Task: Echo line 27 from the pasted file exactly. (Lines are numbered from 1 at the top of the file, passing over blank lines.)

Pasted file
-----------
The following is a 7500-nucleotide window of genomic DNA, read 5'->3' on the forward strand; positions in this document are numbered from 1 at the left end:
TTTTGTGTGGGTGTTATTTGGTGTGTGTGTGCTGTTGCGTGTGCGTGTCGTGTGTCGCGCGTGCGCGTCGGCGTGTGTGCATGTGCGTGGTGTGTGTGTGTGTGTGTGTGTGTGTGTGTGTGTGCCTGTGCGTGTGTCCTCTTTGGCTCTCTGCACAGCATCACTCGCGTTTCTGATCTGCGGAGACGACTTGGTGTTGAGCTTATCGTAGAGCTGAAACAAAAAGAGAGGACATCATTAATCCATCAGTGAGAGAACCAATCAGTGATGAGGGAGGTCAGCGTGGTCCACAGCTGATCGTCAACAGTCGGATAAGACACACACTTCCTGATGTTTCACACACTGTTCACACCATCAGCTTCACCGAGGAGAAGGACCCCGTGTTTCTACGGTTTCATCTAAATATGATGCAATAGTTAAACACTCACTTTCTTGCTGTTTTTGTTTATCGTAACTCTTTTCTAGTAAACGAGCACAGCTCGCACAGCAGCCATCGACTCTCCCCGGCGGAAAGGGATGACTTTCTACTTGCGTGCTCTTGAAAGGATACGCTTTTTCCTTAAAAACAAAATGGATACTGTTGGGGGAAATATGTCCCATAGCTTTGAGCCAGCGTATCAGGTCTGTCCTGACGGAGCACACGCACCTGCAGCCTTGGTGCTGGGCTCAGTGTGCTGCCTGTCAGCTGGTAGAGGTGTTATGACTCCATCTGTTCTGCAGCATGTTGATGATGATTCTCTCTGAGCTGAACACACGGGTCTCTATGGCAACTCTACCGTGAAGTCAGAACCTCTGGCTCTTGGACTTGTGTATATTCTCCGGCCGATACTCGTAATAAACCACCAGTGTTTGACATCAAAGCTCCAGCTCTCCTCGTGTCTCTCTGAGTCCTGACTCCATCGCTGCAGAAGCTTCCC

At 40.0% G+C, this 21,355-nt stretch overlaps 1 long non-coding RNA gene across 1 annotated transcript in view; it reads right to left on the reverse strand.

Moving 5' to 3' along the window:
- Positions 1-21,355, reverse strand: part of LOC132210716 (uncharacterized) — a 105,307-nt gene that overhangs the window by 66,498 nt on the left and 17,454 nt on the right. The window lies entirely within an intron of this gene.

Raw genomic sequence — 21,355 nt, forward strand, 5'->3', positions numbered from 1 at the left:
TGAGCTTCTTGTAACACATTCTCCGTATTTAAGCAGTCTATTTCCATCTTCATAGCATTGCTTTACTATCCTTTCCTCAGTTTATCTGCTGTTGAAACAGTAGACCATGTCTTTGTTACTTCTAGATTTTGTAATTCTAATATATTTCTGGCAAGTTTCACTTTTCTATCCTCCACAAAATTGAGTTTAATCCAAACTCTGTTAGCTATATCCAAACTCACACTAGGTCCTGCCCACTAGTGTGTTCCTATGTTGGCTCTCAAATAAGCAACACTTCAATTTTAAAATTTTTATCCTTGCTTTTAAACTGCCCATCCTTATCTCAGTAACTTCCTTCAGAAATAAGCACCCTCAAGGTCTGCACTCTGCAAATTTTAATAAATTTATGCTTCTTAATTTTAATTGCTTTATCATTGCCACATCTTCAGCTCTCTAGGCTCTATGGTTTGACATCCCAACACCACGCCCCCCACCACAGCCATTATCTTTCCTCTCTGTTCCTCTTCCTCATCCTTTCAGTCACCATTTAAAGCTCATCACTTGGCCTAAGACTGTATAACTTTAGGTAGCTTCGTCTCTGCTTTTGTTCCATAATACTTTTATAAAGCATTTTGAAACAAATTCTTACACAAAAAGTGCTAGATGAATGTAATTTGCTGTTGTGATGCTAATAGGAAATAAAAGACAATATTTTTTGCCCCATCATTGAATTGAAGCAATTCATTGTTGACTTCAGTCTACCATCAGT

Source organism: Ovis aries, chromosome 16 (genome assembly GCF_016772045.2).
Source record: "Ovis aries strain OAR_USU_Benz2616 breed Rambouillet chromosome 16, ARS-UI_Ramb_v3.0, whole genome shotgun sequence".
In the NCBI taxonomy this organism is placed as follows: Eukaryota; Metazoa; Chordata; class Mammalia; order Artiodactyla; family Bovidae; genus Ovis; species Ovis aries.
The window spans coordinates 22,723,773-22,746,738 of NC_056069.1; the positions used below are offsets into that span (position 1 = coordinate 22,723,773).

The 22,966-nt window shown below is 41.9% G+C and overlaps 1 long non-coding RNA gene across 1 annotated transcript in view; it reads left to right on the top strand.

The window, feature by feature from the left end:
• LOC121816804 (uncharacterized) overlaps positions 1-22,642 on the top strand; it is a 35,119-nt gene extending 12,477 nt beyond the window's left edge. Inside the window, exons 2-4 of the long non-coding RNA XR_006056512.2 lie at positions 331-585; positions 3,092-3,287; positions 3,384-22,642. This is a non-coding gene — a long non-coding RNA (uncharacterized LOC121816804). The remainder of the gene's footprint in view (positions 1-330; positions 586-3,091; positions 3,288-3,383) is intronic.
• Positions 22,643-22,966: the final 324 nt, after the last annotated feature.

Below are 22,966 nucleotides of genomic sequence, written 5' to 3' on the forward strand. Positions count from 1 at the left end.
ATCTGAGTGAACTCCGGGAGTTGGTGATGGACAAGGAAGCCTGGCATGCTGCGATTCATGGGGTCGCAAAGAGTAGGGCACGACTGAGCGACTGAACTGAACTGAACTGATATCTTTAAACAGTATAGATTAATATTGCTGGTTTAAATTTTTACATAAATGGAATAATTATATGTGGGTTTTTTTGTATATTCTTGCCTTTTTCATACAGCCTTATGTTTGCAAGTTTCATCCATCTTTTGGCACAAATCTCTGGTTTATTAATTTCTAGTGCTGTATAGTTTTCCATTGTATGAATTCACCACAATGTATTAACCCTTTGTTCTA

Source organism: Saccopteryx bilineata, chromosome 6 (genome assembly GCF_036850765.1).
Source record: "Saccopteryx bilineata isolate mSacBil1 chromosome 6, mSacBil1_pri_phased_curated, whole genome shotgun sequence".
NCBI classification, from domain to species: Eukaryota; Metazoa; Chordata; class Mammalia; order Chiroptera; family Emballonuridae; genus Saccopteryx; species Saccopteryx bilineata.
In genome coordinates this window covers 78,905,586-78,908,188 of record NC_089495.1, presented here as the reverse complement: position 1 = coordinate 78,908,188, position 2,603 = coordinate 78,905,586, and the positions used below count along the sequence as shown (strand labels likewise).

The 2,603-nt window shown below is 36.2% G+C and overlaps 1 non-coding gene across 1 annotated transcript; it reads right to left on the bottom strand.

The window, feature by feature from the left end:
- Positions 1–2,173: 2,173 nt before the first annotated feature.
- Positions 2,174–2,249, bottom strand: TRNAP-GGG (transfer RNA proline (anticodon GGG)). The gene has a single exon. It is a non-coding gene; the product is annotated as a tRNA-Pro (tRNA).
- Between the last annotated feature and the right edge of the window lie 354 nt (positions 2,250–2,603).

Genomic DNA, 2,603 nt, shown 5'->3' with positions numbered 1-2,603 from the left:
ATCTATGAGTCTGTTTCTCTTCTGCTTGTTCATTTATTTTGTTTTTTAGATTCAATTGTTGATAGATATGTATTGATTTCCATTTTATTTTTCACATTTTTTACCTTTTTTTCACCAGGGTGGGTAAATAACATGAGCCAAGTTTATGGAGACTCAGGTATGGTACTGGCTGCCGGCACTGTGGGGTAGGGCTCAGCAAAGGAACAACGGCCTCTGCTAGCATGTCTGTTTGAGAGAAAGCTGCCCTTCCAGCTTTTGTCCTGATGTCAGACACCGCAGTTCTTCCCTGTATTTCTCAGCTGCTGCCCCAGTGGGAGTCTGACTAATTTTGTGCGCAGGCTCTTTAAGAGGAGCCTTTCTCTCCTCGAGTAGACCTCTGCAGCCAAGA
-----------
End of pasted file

Genomic DNA, 2,603 nt, shown 5'->3' with positions numbered 1-2,603 from the left: